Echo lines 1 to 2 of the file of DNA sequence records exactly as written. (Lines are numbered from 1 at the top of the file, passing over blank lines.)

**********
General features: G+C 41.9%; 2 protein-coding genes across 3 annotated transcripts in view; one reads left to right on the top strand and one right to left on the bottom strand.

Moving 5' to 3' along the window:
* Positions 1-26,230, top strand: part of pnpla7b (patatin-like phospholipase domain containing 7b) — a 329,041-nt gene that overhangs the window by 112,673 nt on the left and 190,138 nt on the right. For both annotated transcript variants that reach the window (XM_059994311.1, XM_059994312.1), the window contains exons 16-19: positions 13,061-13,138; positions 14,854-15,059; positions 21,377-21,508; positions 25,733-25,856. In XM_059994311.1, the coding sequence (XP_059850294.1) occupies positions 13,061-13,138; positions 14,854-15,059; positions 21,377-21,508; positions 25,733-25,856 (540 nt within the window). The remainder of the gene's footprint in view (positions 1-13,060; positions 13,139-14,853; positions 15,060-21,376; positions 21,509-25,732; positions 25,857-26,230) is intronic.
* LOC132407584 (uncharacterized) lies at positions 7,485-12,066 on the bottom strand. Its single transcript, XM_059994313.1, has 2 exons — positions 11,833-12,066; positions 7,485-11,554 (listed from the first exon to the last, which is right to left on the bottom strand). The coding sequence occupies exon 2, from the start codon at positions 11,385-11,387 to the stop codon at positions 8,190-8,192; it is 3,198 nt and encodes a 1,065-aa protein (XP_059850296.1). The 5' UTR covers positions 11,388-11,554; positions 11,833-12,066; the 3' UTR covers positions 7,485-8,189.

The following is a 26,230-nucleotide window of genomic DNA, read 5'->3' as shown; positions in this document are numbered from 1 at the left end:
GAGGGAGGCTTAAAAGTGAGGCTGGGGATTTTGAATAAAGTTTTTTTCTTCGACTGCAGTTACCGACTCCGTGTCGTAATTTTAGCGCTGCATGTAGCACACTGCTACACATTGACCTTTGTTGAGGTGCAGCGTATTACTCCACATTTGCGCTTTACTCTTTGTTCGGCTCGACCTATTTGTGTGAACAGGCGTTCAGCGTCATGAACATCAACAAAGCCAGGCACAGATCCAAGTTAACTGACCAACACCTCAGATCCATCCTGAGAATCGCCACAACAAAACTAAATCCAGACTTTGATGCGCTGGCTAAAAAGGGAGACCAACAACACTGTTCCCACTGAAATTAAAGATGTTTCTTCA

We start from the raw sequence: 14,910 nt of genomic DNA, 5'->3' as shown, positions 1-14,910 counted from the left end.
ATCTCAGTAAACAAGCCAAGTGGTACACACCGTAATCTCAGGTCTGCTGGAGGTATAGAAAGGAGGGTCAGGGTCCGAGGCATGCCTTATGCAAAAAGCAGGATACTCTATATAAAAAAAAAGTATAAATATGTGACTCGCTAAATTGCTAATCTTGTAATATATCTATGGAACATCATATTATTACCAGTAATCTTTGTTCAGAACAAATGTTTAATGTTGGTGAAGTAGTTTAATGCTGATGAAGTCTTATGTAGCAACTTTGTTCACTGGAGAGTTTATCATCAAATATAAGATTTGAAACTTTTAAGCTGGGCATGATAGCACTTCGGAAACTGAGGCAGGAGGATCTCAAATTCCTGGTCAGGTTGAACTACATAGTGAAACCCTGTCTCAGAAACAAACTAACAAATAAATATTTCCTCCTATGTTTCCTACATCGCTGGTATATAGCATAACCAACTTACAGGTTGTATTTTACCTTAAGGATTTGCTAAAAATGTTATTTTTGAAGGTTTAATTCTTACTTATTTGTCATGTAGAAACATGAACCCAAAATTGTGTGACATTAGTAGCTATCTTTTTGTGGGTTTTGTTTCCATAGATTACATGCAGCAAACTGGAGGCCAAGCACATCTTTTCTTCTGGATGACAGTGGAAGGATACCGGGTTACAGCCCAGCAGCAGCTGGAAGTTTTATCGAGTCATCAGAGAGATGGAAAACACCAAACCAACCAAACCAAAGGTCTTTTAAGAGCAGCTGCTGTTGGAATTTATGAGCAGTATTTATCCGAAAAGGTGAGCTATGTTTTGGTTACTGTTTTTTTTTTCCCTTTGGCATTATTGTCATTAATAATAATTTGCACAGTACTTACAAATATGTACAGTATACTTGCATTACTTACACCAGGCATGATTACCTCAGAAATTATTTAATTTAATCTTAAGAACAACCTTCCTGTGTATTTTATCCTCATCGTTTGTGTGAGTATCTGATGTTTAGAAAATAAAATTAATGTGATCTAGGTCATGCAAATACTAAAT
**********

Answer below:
General features: G+C 41.9%; 2 protein-coding genes across 3 annotated transcripts in view; one reads left to right on the top strand and one right to left on the bottom strand.

Moving 5' to 3' along the window: